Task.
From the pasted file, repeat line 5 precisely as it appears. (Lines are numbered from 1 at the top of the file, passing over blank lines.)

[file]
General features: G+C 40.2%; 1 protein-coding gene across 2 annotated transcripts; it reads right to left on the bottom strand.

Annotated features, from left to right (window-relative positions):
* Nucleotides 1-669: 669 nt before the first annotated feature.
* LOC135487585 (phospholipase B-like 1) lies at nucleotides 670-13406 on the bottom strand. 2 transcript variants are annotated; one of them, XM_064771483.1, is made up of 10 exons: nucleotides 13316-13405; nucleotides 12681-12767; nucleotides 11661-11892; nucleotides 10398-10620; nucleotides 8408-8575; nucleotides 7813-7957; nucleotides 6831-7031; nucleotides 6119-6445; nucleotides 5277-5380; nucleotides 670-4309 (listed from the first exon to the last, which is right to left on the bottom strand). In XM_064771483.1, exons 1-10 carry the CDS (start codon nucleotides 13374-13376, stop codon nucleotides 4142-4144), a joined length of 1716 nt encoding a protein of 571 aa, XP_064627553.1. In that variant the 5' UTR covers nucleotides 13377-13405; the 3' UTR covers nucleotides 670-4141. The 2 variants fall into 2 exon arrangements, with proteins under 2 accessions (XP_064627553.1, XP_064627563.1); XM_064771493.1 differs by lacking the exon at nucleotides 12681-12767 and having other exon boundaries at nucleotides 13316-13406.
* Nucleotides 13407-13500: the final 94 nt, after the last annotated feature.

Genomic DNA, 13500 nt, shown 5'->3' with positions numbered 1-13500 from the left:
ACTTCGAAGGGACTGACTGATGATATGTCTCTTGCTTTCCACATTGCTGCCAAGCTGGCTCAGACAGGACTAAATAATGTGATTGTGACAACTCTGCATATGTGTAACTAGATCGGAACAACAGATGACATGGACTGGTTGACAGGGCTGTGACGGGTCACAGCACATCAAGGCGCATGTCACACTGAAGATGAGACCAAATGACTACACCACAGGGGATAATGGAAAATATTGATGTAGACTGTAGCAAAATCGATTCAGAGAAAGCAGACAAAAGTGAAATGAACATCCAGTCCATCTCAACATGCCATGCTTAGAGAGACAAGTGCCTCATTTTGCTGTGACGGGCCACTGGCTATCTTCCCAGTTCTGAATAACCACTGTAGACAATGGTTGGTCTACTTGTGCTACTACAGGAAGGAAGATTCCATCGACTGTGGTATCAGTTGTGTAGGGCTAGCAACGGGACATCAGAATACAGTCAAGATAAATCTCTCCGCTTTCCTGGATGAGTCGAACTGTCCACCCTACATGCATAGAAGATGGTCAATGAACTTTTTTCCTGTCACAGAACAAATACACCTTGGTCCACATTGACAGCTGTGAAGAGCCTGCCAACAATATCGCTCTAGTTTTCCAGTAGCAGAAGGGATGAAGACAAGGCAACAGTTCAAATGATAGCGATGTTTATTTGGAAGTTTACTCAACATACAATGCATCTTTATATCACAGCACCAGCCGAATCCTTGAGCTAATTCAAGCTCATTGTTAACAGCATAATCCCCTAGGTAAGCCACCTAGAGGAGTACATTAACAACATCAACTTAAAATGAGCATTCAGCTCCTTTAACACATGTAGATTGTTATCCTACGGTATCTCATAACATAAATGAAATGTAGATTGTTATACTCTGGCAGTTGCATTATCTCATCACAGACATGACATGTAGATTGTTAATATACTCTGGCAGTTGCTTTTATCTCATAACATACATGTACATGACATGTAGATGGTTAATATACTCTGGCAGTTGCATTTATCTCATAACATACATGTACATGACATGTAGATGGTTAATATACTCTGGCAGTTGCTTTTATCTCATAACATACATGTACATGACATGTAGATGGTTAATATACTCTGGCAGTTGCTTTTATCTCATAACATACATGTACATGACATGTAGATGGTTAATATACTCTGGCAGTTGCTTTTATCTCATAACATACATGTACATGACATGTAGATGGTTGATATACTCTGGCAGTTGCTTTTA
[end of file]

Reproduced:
* Nucleotides 13407-13500: the final 94 nt, after the last annotated feature.